Julian Assange’s removal from the Ecuadorian Embassy was done so “on direct orders from the [US] president”, according to information provided to American journalist Cassandra Fairbanks. 

Ms Fairbanks’ explosive testimony would appear to support to position that Mr Assange’s prosecution has a political dimension and reflected a shift in the government’s attitude with a change in administration from that of former president Barack Obama.

According to Ms Fairbanks’ witness statement, which was read into the court by the defence in Mr Assange’s extradition hearing on 21 September 2020, she was contacted by Arthur Schwartz, “a wealthy GOP donor who does communications for [former Ambassador to Germany Richard Grenell] and works as an informal adviser to Donald Trump Jr”. During this phone call, which Ms Fairbanks recorded, Mr Schwartz was panicking because he believed a Tweet that she published revealed “classified information”.

Ms Fairbanks attempted to calm down Mr Schwartz saying that she didn’t publish classified information and that she merely shared a link to a report from ABC news which described the role that Mr Grenell played in coordinating Mr Assange’s release.


Cassandra Fairbanks, Arthur Schwartz and Jack Posobiec 1 January 2018

Mr Schwartz was not put at ease by Ms Fairbanks’ assurances and asked her to delete the Tweet. “I don’t want to go to prison” Mr Schwartz told Ms Fairbanks, adding that people are aware of the fact that the two have been communicating with each other and have been seen with each other. Mr Grenell was acting “on the orders from the president” Mr Schwartz can be heard saying during the recorded conversation. “So, you’re going to punish me because he took orders from the president?” he asked Ms Fairbanks who responded that she wasn’t punishing him she was merely retweeting a report by ABC. Mr Schwartz begged Ms Fairbanks to delete the Tweet which she ultimately agreed to do.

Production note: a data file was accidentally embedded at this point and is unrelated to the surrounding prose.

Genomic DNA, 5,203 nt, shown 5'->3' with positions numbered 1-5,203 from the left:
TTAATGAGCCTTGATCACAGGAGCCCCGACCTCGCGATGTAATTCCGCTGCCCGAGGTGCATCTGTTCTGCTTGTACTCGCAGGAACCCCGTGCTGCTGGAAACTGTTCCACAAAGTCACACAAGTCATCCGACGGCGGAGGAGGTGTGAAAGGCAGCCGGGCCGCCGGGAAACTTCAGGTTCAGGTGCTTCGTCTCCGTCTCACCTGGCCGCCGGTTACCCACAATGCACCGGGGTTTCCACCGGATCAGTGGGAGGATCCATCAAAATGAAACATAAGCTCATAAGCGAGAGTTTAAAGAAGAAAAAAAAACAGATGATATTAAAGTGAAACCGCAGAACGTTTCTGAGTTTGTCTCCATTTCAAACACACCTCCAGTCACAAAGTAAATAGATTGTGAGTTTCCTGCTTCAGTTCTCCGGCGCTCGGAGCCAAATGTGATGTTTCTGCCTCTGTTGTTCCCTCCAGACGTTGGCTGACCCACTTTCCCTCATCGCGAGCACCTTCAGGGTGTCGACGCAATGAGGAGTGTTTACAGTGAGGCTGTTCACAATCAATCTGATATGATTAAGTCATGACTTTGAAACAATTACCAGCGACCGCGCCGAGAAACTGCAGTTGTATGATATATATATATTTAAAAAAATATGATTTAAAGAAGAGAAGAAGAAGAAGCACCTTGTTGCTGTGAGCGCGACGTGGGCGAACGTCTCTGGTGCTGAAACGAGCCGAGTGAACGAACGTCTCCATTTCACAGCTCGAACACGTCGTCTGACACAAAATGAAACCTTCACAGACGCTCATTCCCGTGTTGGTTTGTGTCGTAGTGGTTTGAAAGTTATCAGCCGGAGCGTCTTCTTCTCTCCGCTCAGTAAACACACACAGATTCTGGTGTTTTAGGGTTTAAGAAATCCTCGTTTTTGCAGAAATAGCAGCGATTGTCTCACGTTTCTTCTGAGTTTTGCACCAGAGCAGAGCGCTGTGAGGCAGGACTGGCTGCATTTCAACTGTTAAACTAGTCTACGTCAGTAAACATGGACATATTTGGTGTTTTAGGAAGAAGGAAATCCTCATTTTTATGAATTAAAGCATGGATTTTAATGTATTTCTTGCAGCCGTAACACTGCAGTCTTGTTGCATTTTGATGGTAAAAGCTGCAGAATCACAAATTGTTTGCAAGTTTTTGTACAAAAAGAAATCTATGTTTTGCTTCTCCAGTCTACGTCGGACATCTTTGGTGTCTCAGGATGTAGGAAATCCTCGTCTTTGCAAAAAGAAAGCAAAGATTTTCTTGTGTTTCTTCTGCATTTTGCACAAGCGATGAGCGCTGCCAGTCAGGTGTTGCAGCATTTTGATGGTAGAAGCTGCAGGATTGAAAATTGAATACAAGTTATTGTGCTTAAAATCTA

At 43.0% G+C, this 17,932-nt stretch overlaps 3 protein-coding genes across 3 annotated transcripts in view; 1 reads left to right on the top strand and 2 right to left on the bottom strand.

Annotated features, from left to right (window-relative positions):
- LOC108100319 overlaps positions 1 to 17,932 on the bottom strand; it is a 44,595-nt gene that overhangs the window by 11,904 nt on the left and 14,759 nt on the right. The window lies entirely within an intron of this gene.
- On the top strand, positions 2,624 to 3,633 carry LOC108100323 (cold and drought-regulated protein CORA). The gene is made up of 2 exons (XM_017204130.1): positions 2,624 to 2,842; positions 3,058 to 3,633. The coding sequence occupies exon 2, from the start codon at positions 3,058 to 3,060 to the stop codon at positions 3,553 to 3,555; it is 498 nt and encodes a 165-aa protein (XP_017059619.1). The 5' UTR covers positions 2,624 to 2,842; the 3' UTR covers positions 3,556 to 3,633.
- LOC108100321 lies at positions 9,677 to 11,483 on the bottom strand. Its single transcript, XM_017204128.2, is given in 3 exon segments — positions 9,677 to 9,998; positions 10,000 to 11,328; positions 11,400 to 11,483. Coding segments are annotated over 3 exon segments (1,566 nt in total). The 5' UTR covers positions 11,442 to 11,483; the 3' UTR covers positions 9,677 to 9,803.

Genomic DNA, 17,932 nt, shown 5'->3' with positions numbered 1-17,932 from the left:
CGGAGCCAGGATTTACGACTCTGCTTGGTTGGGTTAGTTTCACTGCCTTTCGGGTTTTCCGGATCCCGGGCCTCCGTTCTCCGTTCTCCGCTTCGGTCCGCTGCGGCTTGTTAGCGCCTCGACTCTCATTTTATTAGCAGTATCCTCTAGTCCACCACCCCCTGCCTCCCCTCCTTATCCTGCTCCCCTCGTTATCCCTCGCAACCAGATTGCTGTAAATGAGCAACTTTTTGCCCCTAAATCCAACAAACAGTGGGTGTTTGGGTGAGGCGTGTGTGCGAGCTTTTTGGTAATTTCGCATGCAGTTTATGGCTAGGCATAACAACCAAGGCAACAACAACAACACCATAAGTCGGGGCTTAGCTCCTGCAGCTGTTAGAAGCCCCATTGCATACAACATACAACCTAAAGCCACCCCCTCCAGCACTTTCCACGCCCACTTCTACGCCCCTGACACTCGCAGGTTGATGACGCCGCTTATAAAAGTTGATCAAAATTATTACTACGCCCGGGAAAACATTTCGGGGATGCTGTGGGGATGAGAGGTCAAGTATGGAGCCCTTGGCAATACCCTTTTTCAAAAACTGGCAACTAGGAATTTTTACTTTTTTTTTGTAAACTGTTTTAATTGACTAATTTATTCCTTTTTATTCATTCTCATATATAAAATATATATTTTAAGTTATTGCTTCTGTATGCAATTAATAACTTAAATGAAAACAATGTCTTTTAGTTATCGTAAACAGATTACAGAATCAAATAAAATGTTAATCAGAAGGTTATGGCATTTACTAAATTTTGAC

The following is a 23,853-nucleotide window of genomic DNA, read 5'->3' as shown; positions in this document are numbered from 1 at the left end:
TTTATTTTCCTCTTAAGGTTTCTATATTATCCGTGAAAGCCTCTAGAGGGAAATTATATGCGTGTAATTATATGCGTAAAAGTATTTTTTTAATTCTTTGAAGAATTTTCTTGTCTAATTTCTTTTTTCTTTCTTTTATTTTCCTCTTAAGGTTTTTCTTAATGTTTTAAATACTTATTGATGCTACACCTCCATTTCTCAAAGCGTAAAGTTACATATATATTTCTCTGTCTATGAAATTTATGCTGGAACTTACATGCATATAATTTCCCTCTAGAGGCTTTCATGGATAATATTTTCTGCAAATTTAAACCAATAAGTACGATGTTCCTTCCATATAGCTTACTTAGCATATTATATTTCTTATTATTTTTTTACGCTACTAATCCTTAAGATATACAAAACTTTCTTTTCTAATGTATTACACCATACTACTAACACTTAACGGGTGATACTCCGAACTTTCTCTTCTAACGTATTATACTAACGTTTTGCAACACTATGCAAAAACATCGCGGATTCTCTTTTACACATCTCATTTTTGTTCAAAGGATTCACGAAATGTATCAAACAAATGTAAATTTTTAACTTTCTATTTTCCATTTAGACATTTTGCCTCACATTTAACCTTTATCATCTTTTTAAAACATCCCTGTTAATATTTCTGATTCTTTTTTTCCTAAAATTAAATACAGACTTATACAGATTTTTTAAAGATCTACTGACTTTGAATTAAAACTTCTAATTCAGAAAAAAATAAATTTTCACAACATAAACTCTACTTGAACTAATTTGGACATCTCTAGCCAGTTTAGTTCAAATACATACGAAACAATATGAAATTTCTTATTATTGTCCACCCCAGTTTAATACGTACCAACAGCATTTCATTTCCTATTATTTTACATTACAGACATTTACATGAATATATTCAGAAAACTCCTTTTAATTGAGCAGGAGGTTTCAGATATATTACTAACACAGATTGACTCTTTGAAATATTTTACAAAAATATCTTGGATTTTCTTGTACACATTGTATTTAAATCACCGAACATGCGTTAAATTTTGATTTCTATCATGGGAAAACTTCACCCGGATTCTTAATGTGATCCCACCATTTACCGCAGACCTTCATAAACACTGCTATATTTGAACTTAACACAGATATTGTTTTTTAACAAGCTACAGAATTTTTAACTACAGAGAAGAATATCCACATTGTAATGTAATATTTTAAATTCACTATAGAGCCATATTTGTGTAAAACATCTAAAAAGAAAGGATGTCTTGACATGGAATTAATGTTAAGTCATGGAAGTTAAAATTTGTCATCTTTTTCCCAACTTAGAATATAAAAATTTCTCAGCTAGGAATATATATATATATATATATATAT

Ms Fairbanks is a contributor to the Pro-Trump Gateway Pundit news outlet and she notes that she herself “endorsed [Mr Trump’s] presidency over a number of years”. Her witness statement says that she “believed Schwartz’s statement [that Mr Grenell coordinated Mr Assange’s removal from the embassy] to be correct because his close personal ties to both President Trump and Grenell are well-known”.

The statement also says that her interactions with Mr Schwartz, on the subject of Mr Assange and WikiLeaks, first began after she dropped a link to an interview with Mr Assange’s mother, Christine Assange, into “a direct message group [in October 2018] containing multiple people who either worked for President Trump or were close to him in other ways – along with several other reporters and political commentators”. Among those in the group were then US Ambassador to Germany Mr Grenell as well as Mr Schwartz.

Photo : Cassandra Fairbanks

Cassandra Fairbanks 2017

After she put the link to the interview into the group chat, Ms Fairbanks’ statement says that she received a phone call from Mr Schwartz who was “very angry”: